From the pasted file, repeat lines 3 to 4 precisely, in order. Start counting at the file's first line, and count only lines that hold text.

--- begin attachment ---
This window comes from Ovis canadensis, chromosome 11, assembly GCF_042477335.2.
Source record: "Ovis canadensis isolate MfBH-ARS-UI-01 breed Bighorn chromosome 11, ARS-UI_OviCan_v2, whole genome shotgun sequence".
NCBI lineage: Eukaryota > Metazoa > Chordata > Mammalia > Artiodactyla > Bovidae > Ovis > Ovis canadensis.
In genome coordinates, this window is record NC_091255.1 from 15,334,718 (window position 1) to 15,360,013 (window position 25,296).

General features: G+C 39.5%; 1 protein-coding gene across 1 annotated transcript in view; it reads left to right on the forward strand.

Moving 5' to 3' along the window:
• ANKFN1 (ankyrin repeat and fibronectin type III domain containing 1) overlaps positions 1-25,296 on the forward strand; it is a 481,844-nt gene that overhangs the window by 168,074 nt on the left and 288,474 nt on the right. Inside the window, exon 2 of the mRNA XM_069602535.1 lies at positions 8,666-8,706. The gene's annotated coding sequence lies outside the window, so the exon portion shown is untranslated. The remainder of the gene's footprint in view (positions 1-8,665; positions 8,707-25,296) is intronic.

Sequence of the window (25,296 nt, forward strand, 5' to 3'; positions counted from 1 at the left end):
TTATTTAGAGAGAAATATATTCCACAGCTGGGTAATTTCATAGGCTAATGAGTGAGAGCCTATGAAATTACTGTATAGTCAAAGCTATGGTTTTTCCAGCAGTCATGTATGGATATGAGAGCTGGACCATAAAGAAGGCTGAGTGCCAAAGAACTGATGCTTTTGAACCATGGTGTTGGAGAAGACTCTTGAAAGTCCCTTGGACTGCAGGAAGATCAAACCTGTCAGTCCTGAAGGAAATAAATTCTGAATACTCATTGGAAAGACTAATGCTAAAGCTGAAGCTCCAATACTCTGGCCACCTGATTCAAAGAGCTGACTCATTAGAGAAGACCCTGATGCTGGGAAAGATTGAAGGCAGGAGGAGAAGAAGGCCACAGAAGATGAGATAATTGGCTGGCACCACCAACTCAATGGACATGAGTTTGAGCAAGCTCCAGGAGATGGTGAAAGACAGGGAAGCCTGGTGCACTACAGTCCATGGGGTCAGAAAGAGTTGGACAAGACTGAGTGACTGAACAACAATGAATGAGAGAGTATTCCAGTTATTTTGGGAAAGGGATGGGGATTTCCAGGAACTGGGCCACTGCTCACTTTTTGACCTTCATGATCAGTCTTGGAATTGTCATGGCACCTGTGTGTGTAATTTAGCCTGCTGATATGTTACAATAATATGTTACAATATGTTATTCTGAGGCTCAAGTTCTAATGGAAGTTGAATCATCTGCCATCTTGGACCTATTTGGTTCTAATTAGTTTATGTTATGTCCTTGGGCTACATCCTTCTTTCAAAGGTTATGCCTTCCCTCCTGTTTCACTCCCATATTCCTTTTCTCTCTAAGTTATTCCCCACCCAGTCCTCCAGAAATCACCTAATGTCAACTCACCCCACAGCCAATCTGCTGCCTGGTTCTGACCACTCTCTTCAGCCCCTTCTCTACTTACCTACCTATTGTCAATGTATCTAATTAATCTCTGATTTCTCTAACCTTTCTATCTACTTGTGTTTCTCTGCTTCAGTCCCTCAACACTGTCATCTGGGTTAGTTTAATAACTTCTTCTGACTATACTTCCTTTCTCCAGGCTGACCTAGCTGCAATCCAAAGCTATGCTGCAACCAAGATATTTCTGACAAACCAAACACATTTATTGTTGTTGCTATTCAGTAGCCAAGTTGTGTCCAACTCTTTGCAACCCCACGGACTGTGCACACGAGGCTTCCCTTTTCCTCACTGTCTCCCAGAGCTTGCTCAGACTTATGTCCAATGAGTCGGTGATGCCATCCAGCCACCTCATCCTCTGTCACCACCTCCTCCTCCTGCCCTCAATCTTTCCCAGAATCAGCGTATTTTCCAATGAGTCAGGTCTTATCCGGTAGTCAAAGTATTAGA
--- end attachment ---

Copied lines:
NCBI lineage: Eukaryota > Metazoa > Chordata > Mammalia > Artiodactyla > Bovidae > Ovis > Ovis canadensis.
In genome coordinates, this window is record NC_091255.1 from 15,334,718 (window position 1) to 15,360,013 (window position 25,296).